University of Toronto Magazine University of Toronto Magazine
Photo of Nora Polley
Nora Polley. Photo by Ann Baggley
Alumni

60 Seconds With Nora Polley

As Stratford’s long-time stage manager, her job was not to be noticed

After more than 50 years at the Stratford Festival, Nora Polley (BA 1969 Trinity) is the distinguished summer theatre’s longest-serving employee. Currently working in the archives, Polley spent 37 seasons as a stage manager. Her memoir, Whenever You’re Ready (written by Shawn DeSouza-Coelho and out in May), recounts a life spent running shows with razor-sharp precision. Here, she calls the cues with Cynthia Macdonald.

Not much is known about stage managers. But they’re said to be the glue of any production.
Good stage management is invisible: an audience should never be aware that there’s a “man behind the curtain.” In the theatre, all you need is a good story and good actors. For any production though, the stage manager is probably the biggest cheerleader.

It doesn’t seem fair! You quote former Stratford stage manager Thomas Bohdanetzky who said, “If you want a pat on the back, grow your arm.”
True. He also said, “If anyone notices you are doing your job, it will be because you just made a mistake.”

Still, you got to see some of the great moments in Stratford history. Is it true that William Hutt actually announced Paul Henderson’s goal in the 1972 Canada-­Russia Summit Series – from the stage?
It was a matinee full of kids, and the audience was not particularly attentive. I mean, their minds were not exactly on King Lear! So he stopped the show and gave them what they wanted. Naturally, they gave him a standing ovation at the end.

One of your favourite memories was watching Martha Henry rehearsing Measure for Measure.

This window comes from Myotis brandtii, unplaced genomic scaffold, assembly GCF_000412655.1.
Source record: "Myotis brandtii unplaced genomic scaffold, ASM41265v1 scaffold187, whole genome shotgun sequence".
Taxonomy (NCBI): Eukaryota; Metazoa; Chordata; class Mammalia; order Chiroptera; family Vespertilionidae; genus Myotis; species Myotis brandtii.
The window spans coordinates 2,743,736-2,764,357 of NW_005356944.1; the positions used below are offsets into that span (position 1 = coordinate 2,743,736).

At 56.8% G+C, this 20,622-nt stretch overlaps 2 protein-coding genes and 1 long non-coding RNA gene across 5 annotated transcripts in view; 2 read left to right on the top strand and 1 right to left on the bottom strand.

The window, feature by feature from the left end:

Her character was a nun, who’s told she can have her brother’s death sentence commuted if she sleeps with an official, played by Brian Bedford. For this particular rehearsal, the director had put a pitcher of water on the desk where she was sitting. After Brian exited, Martha sat looking at it for a long time. Then she got out her handkerchief, plunged her arm into the pitcher and mopped her face and hands, as if she’d been violated. It was absolutely mesmerizing. Martha is a great actor. She would repeat that moment at every performance, but it would never again be the first time – and I was there. That’s what I miss about stage managing: I miss actors.

There’s a lot of talk now in the theatre (and elsewhere) about abuse. Early in your career, a director asked you to tie an actor to a chair during rehearsal: he thought this unorthodox technique would improve the actor’s performance.
Obviously it was the wrong thing to do, and if the actor had said to me, “Please don’t do that,” I like to think I wouldn’t have done it. The director is the most important person in that room. I’ve been in rehearsals where they’ve screamed, told off-colour jokes, behaved in a vulgar fashion. You want genius; unfortunately you sometimes get those other things, too.

Shakespeare wrote almost 40 plays, yet audiences seem to want the same ones over and over (I’m looking at you, A Midsummer Night’s Dream).
When he was artistic director, Richard Monette announced at a company meeting that he wanted to stage all of Shakespeare’s plays. I was the only one who applauded. Festival executive Antoni Cimolino’s response was: “You try selling tickets to Troilus and Cressida!” But now, Antoni’s the artistic director. He’s in the same boat, because he’s announced his intention to film them all. And I think that would be fantastic.

Recent Posts